The history of computers is a long and tangled one, theoretically stretching back to the invention of the abacus 3,000 years before Christ, but we really started moving toward our current wired world in the 1940s with early electronic computers like EDVAC and ENIAC. Those giant, room filling machines were the product of a furious pace of technological development that took hold in the late 19th and early 20th century, one that continued to accelerate as the years flew by and quickly made those once impressive systems obsolete. The introduction of home computers in the late 1970s and early 1980s only added more fuel to the fire as gifted amateur programmers helped push development ever forward. In the twenty years before the millennium, computers advanced with head-spinning speed, culminating in the advent of the internet, and proceeded to change nearly every aspect of our lives (duh), but the rate of that evolution can sometimes make it hard to get any kind of perspective on how we got here and where we’re going. Thank god then for Computer Chronicles, the pioneering public television program that was born in Silicon Valley, more or less alongside the personal computer, and grew into an important resource for techies around the world, creating one of the most thorough and invaluable documents of a paradigm-shifting era in human history along the way.
There’s some debate as to exactly when Computer Chronicles was born. Creator Stewart Cheifet, then of non-commercial station KCSM-TV in the San Mateo area of California’s Silicon Valley, may have had a prototype version of the program airing locally as early as 1981, which may or may not have been hosted by mathematician and industry professional Jim Warren. Again, this is the subject of speculation, but the accepted beginning of CC proper came in 1983 with the airing of the episode “Mainframes to Minis to Micros”, which found Cheifet himself handling hosting duties (as he would the remainder of the series) alongside influential programmer and entrepreneur Gary Kildall. The first episode was a little unique, in that it took an insightful look at computing history while the remainder of the show’s nearly 20 year run was devoted almost exclusively to the cutting edge, examining recent advancements in hardware and software from a variety of angles, technical, artistic and commercial, week in and week out.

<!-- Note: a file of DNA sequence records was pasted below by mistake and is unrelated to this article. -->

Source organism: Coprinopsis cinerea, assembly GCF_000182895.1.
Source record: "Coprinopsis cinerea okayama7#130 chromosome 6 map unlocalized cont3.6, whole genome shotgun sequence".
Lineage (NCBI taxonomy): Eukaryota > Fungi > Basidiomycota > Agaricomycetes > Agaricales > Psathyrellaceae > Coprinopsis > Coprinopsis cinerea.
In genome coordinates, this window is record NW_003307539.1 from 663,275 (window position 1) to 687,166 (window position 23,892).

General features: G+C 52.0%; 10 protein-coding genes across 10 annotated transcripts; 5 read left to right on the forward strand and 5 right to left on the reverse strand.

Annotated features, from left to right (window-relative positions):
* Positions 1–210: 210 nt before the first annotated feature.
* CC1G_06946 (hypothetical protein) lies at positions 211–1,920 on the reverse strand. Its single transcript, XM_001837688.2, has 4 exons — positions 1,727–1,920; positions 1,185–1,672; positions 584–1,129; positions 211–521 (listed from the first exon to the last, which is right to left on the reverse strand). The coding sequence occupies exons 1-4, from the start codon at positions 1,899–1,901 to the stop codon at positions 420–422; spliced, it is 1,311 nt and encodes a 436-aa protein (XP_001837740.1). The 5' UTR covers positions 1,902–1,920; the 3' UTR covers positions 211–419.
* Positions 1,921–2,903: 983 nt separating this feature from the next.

Although there were plenty of people interested in computers, particularly an enormous number of curious and energetic young people, there wasn’t much of an infrastructure for them to acquire or share information about that interest. There were some magazines, a few extremely primitive Bulletin Board Systems (BBS), usually at universities and research facilities, and local clubs formed by enthusiasts, but nothing catering to their niche in the mass media. But when Cheiften saw the enthusiasm of these devotees and decided to create a program around it, even he didn’t realize how big of an untapped market he had stumbled upon. Without much effort on his part, the show spread to PBS stations across the country and soon to television sets in countries across the globe. “The TV station started getting phone calls from other TV stations around the country, who were getting phone calls from gadget geeks and their community, saying ‘We hear there’s this damn show on the air and we want to watch it!” remembered Cheifet, “[We] turned it from a local show into a national show literally by just answering the phone, we never tried to sell it, it was on in like thirty five cities to begin with and it ended up in over two hundred cities in the United States and in over a hundred countries around the world.”
The demand for the show wasn’t simply a product of Computer Chronicles being the first and, for a time, only game in town, in fact, several competing shows popped up, but none could come anywhere close to matching the success of Cheifet’s creation. The show struck a chord with people because it shared its audience’s passion and curiosity about its subject and never attempted to talk down to them, providing clear-eyed, engaging reporting on both the how things worked and their possible impact on the future. Its popularity never really waned; instead, rather ironically, it was the digital revolution the show helped inspire that ultimately caused its demise in 2002. When the speculative Dotcom Bubble popped in the mid-90s, the entire industry took a hit, and as a result, leading companies who had thrown their weight behind the program as a way of getting their name directly in front of their most likely customers, were suddenly much more reluctant to provide any sponsorship funding. Moreover, the internet itself provided a more expedient way for gearheads to swap news and information in the form of chat rooms, forums and, later, blogs.
As a final gift to the show’s fans, and to the future, Cheiften successfully campaigned to make nearly all of the series available for free online, meaning almost 600 episodes are available to anyone with a decent internet connection whenever they care to watch them, which has created a whole new generation of fans. Even now the episodes are highly entertaining (check out the one on MIDI music gear, it’s got Mick Fleetwood), but of course, what makes them truly special is the historical perspective they give us. One can basically watch the PC boom and the rise of the Internet unfold, week by week, month by month, year by year. Volumes upon volumes have been, and will continue to be, written about the twisty, epic story of how we got from abacus to iPod, but existing as it does in a visual medium and covering the timeframe it covers, Computer Chronicles allows us to see the amazing level of inspiration that went into the things we use every day, and to vicariously experience the thrill of discovering a future that has now long since come to pass.